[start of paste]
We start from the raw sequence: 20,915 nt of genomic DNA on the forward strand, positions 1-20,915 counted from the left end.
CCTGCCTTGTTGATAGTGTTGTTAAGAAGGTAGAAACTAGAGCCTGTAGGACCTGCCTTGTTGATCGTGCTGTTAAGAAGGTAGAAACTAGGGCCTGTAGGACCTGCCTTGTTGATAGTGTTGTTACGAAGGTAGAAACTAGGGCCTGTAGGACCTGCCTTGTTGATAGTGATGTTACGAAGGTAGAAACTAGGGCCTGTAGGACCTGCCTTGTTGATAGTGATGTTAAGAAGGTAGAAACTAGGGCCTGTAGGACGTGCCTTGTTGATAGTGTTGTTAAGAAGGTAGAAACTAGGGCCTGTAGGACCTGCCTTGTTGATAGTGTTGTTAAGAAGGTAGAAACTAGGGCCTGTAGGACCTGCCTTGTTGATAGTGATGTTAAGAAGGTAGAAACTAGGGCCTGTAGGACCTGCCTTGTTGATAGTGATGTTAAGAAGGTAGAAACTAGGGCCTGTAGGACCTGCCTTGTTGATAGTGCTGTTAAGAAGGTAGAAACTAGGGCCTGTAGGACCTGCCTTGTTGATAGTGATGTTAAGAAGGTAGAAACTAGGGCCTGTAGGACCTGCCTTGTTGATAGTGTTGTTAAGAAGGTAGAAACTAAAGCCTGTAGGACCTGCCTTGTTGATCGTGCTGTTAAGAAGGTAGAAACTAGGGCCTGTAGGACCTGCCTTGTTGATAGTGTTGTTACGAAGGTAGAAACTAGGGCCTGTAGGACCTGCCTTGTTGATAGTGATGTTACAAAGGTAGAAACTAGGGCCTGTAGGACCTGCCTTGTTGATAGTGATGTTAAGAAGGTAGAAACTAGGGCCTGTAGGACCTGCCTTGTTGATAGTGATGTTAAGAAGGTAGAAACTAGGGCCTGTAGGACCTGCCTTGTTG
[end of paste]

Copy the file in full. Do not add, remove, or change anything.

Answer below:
We start from the raw sequence: 20,915 nt of genomic DNA on the forward strand, positions 1-20,915 counted from the left end.
CCTGCCTTGTTGATAGTGTTGTTAAGAAGGTAGAAACTAGAGCCTGTAGGACCTGCCTTGTTGATCGTGCTGTTAAGAAGGTAGAAACTAGGGCCTGTAGGACCTGCCTTGTTGATAGTGTTGTTACGAAGGTAGAAACTAGGGCCTGTAGGACCTGCCTTGTTGATAGTGATGTTACGAAGGTAGAAACTAGGGCCTGTAGGACCTGCCTTGTTGATAGTGATGTTAAGAAGGTAGAAACTAGGGCCTGTAGGACGTGCCTTGTTGATAGTGTTGTTAAGAAGGTAGAAACTAGGGCCTGTAGGACCTGCCTTGTTGATAGTGTTGTTAAGAAGGTAGAAACTAGGGCCTGTAGGACCTGCCTTGTTGATAGTGATGTTAAGAAGGTAGAAACTAGGGCCTGTAGGACCTGCCTTGTTGATAGTGATGTTAAGAAGGTAGAAACTAGGGCCTGTAGGACCTGCCTTGTTGATAGTGCTGTTAAGAAGGTAGAAACTAGGGCCTGTAGGACCTGCCTTGTTGATAGTGATGTTAAGAAGGTAGAAACTAGGGCCTGTAGGACCTGCCTTGTTGATAGTGTTGTTAAGAAGGTAGAAACTAAAGCCTGTAGGACCTGCCTTGTTGATCGTGCTGTTAAGAAGGTAGAAACTAGGGCCTGTAGGACCTGCCTTGTTGATAGTGTTGTTACGAAGGTAGAAACTAGGGCCTGTAGGACCTGCCTTGTTGATAGTGATGTTACAAAGGTAGAAACTAGGGCCTGTAGGACCTGCCTTGTTGATAGTGATGTTAAGAAGGTAGAAACTAGGGCCTGTAGGACCTGCCTTGTTGATAGTGATGTTAAGAAGGTAGAAACTAGGGCCTGTAGGACCTGCCTTGTTG